As our dependence on the rapidly expanding wireless ecosystem increases, we are challenged with serious threats related to user privacy, data confidentiality, and critical system availability. A significant portion of these threats is attributed to the open wireless medium, which exposes the system to passive and active attacks. Using commodity radio hardware, unauthorized parties can easily eavesdrop on over-the-air packet transmissions, without gaining physical access to secure infrastructures. Eavesdropped packets can be analyzed to breach the user’s privacy by tracking his whereabouts and movements, inferring his associations, his wellbeing (medical conditions), and his preferences (political, social, etc.). Moreover, they can be used to extract intelligence for launching sophisticated active attacks.
We focus on designing and evaluating privacy-preserving communication methods for mitigating information leakage due to eavesdropping. Novel physical-layer obfuscation techniques that carefully control intentional interference from transmitters and/or receivers are being designed to prevent traffic analysis at the frame level. We further develop traffic normalization mechanisms at the flow level, whose objective is to hide complex network and traffic features, such as device role, routing paths, etc. Colluding eavesdroppers who monitor the system for long periods of time are also being investigated. Our methods strengthen the security, privacy, and usability of a wide range of critical systems that rely on wireless technologies, including transportation and aviation networks, mobile computing platforms, e-commerce, critical national infrastructures, medical systems, and others.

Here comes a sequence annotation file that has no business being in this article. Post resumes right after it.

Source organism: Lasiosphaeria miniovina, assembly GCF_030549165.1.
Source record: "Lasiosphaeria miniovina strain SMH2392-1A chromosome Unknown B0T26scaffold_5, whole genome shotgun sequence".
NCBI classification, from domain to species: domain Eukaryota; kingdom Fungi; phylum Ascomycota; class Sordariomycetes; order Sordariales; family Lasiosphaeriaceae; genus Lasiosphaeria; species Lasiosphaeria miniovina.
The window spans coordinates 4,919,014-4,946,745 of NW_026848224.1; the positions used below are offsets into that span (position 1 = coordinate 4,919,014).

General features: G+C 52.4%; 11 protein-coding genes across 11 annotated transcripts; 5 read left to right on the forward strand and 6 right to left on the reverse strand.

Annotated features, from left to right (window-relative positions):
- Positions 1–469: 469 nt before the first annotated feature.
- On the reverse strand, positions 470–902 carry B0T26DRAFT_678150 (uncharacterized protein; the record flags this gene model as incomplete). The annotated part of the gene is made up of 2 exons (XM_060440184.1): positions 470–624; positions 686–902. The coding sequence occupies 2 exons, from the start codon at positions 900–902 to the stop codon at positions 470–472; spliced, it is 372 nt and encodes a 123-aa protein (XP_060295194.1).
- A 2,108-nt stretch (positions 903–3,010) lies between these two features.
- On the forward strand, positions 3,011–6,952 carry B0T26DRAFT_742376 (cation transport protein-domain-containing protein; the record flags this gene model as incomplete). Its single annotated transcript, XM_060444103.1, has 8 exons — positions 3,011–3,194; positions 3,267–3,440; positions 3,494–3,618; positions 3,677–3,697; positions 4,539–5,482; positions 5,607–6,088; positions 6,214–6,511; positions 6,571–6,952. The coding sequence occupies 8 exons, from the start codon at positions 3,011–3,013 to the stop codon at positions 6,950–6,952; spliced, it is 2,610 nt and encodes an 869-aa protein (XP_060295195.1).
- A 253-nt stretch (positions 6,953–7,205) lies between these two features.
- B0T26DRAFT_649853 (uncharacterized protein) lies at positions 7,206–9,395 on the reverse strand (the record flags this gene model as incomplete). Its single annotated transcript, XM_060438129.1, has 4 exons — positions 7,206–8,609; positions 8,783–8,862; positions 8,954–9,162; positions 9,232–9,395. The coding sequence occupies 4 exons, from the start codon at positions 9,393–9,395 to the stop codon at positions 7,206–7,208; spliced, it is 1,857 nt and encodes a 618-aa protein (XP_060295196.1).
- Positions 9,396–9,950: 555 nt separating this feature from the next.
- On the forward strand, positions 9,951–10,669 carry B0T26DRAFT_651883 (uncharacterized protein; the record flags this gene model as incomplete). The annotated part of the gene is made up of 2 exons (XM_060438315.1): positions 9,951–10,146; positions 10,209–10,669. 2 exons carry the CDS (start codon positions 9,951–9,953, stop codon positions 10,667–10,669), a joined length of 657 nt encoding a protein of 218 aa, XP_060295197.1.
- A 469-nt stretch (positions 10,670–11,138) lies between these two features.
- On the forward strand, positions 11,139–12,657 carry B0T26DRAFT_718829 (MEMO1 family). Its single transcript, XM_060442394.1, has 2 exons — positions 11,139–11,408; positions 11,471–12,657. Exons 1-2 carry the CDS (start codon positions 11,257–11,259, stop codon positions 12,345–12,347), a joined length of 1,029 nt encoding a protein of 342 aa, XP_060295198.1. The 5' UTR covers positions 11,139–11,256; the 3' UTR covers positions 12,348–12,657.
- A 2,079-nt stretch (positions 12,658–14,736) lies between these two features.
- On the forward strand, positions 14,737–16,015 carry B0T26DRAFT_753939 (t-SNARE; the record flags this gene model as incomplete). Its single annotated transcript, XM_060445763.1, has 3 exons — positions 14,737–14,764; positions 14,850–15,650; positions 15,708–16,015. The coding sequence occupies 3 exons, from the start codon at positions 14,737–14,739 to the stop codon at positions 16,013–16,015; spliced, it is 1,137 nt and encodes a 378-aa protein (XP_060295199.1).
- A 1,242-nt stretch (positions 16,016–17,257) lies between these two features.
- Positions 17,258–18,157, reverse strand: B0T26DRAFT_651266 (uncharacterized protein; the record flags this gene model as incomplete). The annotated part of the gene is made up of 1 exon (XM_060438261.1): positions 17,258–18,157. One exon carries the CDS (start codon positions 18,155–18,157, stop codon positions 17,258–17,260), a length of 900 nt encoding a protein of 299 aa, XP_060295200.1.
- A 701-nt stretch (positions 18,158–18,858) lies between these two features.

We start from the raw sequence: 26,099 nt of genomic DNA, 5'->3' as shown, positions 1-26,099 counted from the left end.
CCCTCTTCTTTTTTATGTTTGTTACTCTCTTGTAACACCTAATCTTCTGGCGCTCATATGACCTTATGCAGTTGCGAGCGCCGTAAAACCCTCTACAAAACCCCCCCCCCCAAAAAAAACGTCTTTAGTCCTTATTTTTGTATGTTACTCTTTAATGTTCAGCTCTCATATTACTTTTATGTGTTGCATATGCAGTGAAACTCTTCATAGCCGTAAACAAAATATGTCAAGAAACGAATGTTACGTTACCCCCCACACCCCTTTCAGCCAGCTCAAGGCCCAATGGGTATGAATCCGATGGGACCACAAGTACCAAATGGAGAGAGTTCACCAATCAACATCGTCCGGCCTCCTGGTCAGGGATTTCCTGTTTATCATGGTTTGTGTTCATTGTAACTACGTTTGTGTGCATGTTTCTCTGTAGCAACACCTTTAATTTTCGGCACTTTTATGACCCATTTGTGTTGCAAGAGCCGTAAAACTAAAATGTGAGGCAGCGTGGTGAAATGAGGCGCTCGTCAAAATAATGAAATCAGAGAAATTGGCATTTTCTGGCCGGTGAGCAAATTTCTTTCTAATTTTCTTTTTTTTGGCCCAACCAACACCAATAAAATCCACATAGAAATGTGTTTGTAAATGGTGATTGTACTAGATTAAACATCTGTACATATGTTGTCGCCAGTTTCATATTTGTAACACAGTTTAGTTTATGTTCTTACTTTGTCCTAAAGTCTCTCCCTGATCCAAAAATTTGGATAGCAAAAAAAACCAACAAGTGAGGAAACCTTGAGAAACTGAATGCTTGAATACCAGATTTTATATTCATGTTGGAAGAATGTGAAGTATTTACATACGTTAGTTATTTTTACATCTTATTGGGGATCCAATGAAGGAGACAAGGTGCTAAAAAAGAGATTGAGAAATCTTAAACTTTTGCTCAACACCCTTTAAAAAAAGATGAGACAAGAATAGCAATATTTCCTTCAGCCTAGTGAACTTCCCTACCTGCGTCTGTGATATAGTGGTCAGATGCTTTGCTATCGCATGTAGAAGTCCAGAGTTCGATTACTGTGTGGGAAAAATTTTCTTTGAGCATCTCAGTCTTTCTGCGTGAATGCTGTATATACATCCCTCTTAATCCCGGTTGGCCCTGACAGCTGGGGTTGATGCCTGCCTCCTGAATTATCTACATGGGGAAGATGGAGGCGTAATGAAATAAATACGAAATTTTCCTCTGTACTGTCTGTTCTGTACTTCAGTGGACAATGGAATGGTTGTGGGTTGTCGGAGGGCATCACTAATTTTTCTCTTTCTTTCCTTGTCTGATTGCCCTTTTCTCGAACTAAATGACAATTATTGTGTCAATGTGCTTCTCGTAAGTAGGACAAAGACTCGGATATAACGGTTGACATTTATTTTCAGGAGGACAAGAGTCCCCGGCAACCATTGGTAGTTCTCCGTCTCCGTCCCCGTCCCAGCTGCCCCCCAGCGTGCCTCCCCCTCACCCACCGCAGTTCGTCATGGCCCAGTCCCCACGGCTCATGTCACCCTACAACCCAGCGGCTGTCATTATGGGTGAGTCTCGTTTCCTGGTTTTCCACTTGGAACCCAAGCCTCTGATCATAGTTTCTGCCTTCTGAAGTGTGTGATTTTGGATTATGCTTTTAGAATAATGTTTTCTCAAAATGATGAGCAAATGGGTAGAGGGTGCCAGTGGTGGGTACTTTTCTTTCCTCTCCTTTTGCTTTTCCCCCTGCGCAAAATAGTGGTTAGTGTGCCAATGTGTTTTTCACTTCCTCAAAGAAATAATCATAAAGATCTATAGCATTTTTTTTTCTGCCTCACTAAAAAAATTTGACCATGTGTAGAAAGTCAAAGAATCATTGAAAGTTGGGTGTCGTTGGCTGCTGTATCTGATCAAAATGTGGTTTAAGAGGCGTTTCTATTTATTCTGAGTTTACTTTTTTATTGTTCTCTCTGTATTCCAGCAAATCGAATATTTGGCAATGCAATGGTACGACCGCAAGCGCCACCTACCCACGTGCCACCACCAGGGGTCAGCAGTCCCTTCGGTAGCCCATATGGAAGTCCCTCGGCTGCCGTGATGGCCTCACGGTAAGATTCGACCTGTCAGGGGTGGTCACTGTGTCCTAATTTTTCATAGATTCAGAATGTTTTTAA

UA Engineering Research Aims to Secure Wi-Fi and Shut Out Snoops